As I recalled my childhood, especially the wonder and horror of visiting the big city of Bombay, I never imagined I would be coming back as an adult working with international banks. The trips to the city in those days always seemed to end with someone struggling from getting sick. If everyone stayed healthy, we had some kind of car wreck.
As I return, I sit in a hotel that would be 5 stars anywhere. The service is impeccable. The furnishings are first class. The food is excellent. Everything stands in stark contrast to my childhood.
The bright surprise in the hotel triggered a fresh awareness of the new India. I feel like I am a stranger in the land of my youth. Awakenings challenge one to take a fresh look at everything you have assumed to be true. In an old story, a bright light stunned a man, opening him up to hearing “a voice in Hebrew: ‘Saul, Saul, why are you out to get me? Why do you insist on going against the grain?’” (Acts 26.14)
In my case, old assumptions and long held views are being challenged within.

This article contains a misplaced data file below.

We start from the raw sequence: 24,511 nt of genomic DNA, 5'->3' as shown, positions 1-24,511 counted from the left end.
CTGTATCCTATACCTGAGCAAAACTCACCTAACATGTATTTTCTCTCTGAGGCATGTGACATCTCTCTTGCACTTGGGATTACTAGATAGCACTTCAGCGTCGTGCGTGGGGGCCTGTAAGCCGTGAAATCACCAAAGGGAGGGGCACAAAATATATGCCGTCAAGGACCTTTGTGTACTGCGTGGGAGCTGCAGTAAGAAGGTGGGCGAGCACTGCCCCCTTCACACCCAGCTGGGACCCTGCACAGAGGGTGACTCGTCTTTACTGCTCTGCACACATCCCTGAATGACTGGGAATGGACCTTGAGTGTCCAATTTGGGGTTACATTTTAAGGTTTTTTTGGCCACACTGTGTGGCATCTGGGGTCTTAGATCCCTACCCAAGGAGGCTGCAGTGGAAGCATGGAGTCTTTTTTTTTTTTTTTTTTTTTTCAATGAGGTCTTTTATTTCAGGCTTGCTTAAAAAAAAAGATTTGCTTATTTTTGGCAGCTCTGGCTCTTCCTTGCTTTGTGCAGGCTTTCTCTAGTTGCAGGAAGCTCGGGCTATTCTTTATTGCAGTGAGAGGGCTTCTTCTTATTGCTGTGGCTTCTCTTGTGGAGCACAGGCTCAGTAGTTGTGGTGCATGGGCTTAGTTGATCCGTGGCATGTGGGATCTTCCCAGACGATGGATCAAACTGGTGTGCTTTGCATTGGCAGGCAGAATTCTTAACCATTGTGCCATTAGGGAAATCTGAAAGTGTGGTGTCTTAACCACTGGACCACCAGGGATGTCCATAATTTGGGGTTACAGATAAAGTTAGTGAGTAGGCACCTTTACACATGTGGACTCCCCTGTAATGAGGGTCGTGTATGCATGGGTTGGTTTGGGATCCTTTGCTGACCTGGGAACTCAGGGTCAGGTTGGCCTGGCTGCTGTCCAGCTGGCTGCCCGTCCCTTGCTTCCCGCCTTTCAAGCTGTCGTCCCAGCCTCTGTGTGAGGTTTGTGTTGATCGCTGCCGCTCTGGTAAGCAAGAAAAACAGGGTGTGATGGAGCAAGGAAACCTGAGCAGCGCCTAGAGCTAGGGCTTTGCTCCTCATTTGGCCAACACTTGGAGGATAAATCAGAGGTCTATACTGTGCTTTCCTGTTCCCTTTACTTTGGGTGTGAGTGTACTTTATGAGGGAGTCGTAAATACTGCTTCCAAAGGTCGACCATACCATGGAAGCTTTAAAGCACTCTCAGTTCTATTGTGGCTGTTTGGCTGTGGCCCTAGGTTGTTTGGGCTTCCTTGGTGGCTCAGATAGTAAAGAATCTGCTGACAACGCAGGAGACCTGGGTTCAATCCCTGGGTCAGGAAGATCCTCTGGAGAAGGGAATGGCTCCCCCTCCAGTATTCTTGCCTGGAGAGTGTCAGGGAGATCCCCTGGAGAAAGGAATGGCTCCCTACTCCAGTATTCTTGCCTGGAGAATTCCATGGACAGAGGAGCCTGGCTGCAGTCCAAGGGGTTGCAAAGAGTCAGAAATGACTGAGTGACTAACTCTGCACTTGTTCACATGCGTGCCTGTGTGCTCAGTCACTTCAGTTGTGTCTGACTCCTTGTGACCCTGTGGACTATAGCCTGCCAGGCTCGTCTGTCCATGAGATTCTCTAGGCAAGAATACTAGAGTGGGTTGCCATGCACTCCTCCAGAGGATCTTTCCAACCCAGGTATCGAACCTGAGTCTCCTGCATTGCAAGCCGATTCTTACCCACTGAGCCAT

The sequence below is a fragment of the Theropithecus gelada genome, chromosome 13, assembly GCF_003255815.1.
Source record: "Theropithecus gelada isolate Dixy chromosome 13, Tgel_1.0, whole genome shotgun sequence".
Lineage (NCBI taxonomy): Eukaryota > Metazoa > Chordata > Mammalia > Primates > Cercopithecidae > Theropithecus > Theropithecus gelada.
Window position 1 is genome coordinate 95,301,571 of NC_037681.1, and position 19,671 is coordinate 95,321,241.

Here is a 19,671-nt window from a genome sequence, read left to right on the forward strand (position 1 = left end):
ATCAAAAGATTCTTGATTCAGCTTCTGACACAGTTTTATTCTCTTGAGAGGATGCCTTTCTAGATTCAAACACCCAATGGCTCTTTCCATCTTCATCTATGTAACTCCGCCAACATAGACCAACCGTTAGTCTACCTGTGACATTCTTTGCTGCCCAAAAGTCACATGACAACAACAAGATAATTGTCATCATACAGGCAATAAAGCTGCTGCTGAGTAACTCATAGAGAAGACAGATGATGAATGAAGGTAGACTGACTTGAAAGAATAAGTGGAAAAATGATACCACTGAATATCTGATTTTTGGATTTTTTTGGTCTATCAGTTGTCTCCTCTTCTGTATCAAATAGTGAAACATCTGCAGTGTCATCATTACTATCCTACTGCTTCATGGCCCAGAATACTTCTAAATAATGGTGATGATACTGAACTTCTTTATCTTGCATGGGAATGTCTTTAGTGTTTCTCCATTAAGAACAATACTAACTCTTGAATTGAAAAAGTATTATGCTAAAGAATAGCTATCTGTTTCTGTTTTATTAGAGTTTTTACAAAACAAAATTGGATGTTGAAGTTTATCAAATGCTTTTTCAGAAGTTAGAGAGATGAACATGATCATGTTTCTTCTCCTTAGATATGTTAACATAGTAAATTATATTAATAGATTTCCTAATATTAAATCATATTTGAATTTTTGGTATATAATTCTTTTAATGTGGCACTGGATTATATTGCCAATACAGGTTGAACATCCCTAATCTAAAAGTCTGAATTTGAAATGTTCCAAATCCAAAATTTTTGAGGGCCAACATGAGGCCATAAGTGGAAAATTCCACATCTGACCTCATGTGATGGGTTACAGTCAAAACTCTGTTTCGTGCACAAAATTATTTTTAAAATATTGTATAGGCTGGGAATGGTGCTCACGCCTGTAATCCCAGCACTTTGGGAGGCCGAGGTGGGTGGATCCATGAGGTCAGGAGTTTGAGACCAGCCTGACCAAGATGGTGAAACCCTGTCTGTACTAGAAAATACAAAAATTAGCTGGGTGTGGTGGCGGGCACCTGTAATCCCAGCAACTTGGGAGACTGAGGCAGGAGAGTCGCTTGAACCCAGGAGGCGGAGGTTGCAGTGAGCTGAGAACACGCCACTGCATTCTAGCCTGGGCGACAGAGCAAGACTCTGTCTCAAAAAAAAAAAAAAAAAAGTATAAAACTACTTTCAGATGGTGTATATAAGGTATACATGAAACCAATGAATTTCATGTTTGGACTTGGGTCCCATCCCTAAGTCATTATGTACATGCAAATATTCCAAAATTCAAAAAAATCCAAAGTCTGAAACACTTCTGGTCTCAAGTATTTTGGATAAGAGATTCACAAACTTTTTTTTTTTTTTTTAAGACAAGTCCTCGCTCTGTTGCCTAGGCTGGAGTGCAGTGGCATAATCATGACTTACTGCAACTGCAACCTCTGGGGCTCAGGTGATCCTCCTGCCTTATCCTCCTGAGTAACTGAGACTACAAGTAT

In the old days, people did not seem to care beyond their immediate community. While the problems are overwhelming, you can see people reaching out to others, even ones who are different.
In the days past, the core infrastructure was the same as it had always been. The rule of that thumb was that changed had ended when the British left in 1948. Everywhere I look I see change. Roads, parking structures, shopping centers, bridges, and high-rise buildings are under construction. New construction comes with investments in greenery and environmental awareness.
In the old days, there were no traffic rules. Today there are signs reminding you of the rules. Policemen enforce wearing seatbelts. Chaos remains, yet somehow there is more order.
People believe the impossible is possible. People act in ways that recognizes and respect others, including the poor and powerless. Service is recognized and common courtesies extended.
This is a different world. Am I?